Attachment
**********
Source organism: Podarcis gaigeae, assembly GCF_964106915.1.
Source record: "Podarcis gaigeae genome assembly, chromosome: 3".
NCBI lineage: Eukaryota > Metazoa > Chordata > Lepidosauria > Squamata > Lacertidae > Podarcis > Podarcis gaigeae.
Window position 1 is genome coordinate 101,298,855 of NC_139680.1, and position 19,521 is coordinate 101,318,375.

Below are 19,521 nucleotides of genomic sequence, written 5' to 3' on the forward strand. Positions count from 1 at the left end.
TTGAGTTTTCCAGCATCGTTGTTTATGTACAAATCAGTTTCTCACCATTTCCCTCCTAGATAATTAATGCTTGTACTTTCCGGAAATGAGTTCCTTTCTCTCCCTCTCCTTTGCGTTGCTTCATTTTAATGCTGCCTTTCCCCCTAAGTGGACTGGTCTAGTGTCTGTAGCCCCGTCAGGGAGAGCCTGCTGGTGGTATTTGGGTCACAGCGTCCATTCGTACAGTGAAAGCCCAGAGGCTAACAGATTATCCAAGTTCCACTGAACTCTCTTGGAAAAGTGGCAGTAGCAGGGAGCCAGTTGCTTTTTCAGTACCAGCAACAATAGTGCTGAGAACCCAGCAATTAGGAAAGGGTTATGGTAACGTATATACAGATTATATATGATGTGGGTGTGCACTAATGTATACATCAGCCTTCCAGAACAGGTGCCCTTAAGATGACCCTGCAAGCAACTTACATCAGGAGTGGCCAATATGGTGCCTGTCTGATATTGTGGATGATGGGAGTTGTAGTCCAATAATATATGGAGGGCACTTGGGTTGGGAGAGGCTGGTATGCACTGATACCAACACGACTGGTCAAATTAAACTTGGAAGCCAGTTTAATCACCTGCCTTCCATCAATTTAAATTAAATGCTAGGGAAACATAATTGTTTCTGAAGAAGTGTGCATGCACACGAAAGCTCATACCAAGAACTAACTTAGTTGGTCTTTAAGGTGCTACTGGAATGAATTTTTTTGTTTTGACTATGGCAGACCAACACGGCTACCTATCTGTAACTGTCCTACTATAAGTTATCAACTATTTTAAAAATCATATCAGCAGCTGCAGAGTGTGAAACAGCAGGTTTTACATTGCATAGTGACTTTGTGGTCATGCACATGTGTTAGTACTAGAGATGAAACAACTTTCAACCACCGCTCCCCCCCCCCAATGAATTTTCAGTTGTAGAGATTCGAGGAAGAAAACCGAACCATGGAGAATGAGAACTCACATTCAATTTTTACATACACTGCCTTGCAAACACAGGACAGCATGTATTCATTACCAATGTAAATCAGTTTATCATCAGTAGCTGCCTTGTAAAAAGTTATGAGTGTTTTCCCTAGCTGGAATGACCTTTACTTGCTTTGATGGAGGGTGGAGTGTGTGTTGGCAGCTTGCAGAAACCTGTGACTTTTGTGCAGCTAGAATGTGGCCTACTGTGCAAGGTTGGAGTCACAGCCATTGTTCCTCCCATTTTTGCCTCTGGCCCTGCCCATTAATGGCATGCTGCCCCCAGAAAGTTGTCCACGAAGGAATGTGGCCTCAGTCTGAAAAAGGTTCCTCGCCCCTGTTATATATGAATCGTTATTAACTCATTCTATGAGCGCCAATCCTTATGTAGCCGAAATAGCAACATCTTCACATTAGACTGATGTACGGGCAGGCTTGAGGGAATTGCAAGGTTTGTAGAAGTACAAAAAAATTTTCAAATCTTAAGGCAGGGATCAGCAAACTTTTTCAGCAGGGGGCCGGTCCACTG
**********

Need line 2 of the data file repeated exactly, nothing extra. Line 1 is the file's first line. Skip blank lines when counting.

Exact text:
Source record: "Podarcis gaigeae genome assembly, chromosome: 3".